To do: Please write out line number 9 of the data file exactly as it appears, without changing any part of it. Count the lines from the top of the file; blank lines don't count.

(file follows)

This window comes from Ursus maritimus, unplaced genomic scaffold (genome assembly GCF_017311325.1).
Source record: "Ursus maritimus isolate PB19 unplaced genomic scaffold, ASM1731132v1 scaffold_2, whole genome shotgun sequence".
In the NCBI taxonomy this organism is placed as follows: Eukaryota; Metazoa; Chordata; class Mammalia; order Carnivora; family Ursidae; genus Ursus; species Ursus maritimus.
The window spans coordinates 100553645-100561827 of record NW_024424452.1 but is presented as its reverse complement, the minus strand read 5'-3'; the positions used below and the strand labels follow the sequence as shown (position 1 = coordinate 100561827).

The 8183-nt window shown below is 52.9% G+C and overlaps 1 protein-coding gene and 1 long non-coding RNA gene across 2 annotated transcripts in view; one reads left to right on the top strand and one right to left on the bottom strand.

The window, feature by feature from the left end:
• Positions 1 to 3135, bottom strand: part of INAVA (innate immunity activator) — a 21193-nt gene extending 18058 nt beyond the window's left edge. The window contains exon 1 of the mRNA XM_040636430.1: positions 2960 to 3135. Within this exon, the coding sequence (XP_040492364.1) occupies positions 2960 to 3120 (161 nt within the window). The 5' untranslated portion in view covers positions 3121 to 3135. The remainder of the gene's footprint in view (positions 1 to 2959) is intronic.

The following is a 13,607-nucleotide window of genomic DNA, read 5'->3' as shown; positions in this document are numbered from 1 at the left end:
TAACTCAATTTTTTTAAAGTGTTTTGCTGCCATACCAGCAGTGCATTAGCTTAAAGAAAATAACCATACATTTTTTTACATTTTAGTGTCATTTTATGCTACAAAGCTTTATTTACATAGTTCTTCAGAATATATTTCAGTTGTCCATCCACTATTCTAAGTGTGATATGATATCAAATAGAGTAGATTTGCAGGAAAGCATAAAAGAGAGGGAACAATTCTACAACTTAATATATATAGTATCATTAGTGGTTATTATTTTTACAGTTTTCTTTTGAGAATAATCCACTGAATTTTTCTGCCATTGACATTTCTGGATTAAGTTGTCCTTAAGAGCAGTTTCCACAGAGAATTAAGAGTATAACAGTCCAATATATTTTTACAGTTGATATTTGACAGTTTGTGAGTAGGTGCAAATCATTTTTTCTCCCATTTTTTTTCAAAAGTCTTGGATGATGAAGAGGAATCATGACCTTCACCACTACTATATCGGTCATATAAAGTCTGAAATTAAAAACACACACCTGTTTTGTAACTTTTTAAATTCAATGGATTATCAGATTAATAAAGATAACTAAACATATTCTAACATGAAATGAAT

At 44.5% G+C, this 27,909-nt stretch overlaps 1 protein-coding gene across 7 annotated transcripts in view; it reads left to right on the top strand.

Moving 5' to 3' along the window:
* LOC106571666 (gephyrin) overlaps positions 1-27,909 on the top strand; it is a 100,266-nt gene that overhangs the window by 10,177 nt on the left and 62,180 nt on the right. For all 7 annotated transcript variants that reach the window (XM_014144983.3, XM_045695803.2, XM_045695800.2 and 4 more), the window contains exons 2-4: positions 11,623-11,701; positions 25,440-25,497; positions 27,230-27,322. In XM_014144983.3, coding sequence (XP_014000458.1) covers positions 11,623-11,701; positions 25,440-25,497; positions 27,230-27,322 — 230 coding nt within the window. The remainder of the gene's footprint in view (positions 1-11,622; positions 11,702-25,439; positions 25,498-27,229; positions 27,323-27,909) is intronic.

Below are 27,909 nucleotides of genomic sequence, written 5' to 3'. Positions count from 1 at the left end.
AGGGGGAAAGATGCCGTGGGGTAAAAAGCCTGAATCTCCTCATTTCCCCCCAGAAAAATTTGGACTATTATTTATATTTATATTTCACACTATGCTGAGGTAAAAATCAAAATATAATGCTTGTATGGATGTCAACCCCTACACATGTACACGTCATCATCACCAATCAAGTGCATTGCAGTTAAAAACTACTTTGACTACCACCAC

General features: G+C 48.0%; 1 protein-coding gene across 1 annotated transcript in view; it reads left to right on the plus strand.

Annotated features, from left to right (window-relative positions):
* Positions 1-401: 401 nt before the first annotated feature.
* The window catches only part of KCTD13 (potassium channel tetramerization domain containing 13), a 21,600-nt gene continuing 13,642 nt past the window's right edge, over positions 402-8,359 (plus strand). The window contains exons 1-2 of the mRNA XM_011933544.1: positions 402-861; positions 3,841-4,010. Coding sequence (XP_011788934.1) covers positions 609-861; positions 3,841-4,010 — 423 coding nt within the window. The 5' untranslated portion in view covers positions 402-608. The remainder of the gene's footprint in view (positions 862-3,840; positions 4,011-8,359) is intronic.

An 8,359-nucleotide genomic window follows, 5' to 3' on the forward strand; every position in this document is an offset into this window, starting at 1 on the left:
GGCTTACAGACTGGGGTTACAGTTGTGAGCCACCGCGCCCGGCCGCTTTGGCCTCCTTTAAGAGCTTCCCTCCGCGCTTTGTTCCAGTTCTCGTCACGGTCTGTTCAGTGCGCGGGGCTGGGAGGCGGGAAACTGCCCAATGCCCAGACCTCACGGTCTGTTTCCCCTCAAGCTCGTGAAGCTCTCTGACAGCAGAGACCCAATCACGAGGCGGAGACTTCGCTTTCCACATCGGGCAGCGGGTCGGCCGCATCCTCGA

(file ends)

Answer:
TAACTCAATTTTTTTAAAGTGTTTTGCTGCCATACCAGCAGTGCATTAGCTTAAAGAAAATAACCATACATTTTTTTACATTTTAGTGTCATTTTATGCTACAAAGCTTTATTTACATAGTTCTTCAGAATATATTTCAGTTGTCCATCCACTATTCTAAGTGTGATATGATATCAAATAGAGTAGATTTGCAGGAAAGCATAAAAGAGAGGGAACAATTCTACAACTTAATATATATAGTATCATTAGTGGTTATTATTTTTACAGTTTTCTTTTGAGAATAATCCACTGAATTTTTCTGCCATTGACATTTCTGGATTAAGTTGTCCTTAAGAGCAGTTTCCACAGAGAATTAAGAGTATAACAGTCCAATATATTTTTACAGTTGATATTTGACAGTTTGTGAGTAGGTGCAAATCATTTTTTCTCCCATTTTTTTTCAAAAGTCTTGGATGATGAAGAGGAATCATGACCTTCACCACTACTATATCGGTCATATAAAGTCTGAAATTAAAAACACACACCTGTTTTGTAACTTTTTAAATTCAATGGATTATCAGATTAATAAAGATAACTAAACATATTCTAACATGAAATGAAT